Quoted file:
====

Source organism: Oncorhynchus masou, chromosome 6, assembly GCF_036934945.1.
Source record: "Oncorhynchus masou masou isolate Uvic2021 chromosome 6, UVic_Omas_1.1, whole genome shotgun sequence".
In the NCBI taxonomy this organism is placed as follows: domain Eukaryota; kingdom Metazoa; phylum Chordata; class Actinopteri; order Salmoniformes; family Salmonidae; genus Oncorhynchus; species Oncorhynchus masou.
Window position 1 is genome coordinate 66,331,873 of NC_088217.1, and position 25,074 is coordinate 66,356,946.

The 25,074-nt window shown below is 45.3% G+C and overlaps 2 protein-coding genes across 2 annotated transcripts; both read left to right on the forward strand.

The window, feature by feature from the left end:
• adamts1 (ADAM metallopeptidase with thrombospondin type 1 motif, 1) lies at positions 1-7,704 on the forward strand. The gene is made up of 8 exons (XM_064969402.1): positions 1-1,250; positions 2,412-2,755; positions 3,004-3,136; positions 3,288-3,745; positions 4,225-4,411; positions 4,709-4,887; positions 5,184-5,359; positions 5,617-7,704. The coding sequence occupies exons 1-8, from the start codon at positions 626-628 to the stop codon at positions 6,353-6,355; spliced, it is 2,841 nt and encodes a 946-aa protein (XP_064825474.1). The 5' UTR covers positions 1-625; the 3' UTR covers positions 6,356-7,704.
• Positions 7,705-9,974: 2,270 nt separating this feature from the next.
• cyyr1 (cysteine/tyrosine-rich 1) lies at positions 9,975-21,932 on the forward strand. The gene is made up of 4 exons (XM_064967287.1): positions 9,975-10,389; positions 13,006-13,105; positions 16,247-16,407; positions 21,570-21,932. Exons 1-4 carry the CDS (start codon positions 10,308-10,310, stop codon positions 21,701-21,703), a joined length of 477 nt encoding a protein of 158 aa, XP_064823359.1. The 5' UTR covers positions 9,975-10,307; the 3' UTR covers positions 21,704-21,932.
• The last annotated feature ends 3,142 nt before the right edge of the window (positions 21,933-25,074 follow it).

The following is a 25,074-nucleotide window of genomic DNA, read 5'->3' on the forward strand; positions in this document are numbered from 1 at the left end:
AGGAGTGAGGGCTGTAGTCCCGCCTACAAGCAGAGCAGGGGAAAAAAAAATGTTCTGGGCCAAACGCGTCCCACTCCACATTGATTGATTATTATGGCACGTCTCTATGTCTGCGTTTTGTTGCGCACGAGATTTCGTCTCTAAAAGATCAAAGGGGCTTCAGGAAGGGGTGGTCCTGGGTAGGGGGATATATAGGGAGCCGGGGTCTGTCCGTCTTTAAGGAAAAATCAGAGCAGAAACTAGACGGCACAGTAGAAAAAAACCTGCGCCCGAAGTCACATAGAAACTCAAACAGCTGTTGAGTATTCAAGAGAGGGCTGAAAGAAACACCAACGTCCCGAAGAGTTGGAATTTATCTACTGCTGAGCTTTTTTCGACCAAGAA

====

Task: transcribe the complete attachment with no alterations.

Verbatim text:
Source organism: Oncorhynchus masou, chromosome 6, assembly GCF_036934945.1.
Source record: "Oncorhynchus masou masou isolate Uvic2021 chromosome 6, UVic_Omas_1.1, whole genome shotgun sequence".
In the NCBI taxonomy this organism is placed as follows: domain Eukaryota; kingdom Metazoa; phylum Chordata; class Actinopteri; order Salmoniformes; family Salmonidae; genus Oncorhynchus; species Oncorhynchus masou.
Window position 1 is genome coordinate 66,331,873 of NC_088217.1, and position 25,074 is coordinate 66,356,946.

The 25,074-nt window shown below is 45.3% G+C and overlaps 2 protein-coding genes across 2 annotated transcripts; both read left to right on the forward strand.

The window, feature by feature from the left end:
• adamts1 (ADAM metallopeptidase with thrombospondin type 1 motif, 1) lies at positions 1-7,704 on the forward strand. The gene is made up of 8 exons (XM_064969402.1): positions 1-1,250; positions 2,412-2,755; positions 3,004-3,136; positions 3,288-3,745; positions 4,225-4,411; positions 4,709-4,887; positions 5,184-5,359; positions 5,617-7,704. The coding sequence occupies exons 1-8, from the start codon at positions 626-628 to the stop codon at positions 6,353-6,355; spliced, it is 2,841 nt and encodes a 946-aa protein (XP_064825474.1). The 5' UTR covers positions 1-625; the 3' UTR covers positions 6,356-7,704.
• Positions 7,705-9,974: 2,270 nt separating this feature from the next.
• cyyr1 (cysteine/tyrosine-rich 1) lies at positions 9,975-21,932 on the forward strand. The gene is made up of 4 exons (XM_064967287.1): positions 9,975-10,389; positions 13,006-13,105; positions 16,247-16,407; positions 21,570-21,932. Exons 1-4 carry the CDS (start codon positions 10,308-10,310, stop codon positions 21,701-21,703), a joined length of 477 nt encoding a protein of 158 aa, XP_064823359.1. The 5' UTR covers positions 9,975-10,307; the 3' UTR covers positions 21,704-21,932.
• The last annotated feature ends 3,142 nt before the right edge of the window (positions 21,933-25,074 follow it).

The following is a 25,074-nucleotide window of genomic DNA, read 5'->3' on the forward strand; positions in this document are numbered from 1 at the left end:
AGGAGTGAGGGCTGTAGTCCCGCCTACAAGCAGAGCAGGGGAAAAAAAAATGTTCTGGGCCAAACGCGTCCCACTCCACATTGATTGATTATTATGGCACGTCTCTATGTCTGCGTTTTGTTGCGCACGAGATTTCGTCTCTAAAAGATCAAAGGGGCTTCAGGAAGGGGTGGTCCTGGGTAGGGGGATATATAGGGAGCCGGGGTCTGTCCGTCTTTAAGGAAAAATCAGAGCAGAAACTAGACGGCACAGTAGAAAAAAACCTGCGCCCGAAGTCACATAGAAACTCAAACAGCTGTTGAGTATTCAAGAGAGGGCTGAAAGAAACACCAACGTCCCGAAGAGTTGGAATTTATCTACTGCTGAGCTTTTTTCGACCAAGAA